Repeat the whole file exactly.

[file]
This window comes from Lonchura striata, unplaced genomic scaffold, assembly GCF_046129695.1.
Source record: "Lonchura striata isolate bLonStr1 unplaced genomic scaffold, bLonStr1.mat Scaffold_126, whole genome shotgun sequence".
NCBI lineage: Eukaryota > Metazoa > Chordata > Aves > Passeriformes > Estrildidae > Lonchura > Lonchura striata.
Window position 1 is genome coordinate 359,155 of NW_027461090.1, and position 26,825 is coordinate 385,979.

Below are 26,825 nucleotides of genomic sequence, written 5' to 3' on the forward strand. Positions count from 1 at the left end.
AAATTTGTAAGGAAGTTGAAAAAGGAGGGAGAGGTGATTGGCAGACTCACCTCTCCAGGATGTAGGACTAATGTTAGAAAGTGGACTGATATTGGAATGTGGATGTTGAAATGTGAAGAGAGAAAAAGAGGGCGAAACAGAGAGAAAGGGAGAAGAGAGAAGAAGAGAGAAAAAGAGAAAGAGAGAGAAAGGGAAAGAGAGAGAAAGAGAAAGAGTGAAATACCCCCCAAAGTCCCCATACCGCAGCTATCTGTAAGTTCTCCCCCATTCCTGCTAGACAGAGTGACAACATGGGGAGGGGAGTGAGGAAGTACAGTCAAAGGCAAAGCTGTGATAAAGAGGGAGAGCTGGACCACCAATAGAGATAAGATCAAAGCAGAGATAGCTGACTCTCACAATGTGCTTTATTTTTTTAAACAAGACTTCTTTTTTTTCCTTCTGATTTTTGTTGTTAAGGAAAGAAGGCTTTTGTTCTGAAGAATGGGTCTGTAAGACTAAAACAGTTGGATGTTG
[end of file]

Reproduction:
This window comes from Lonchura striata, unplaced genomic scaffold, assembly GCF_046129695.1.
Source record: "Lonchura striata isolate bLonStr1 unplaced genomic scaffold, bLonStr1.mat Scaffold_126, whole genome shotgun sequence".
NCBI lineage: Eukaryota > Metazoa > Chordata > Aves > Passeriformes > Estrildidae > Lonchura > Lonchura striata.
Window position 1 is genome coordinate 359,155 of NW_027461090.1, and position 26,825 is coordinate 385,979.

Below are 26,825 nucleotides of genomic sequence, written 5' to 3' on the forward strand. Positions count from 1 at the left end.
AAATTTGTAAGGAAGTTGAAAAAGGAGGGAGAGGTGATTGGCAGACTCACCTCTCCAGGATGTAGGACTAATGTTAGAAAGTGGACTGATATTGGAATGTGGATGTTGAAATGTGAAGAGAGAAAAAGAGGGCGAAACAGAGAGAAAGGGAGAAGAGAGAAGAAGAGAGAAAAAGAGAAAGAGAGAGAAAGGGAAAGAGAGAGAAAGAGAAAGAGTGAAATACCCCCCAAAGTCCCCATACCGCAGCTATCTGTAAGTTCTCCCCCATTCCTGCTAGACAGAGTGACAACATGGGGAGGGGAGTGAGGAAGTACAGTCAAAGGCAAAGCTGTGATAAAGAGGGAGAGCTGGACCACCAATAGAGATAAGATCAAAGCAGAGATAGCTGACTCTCACAATGTGCTTTATTTTTTTAAACAAGACTTCTTTTTTTTCCTTCTGATTTTTGTTGTTAAGGAAAGAAGGCTTTTGTTCTGAAGAATGGGTCTGTAAGACTAAAACAGTTGGATGTTG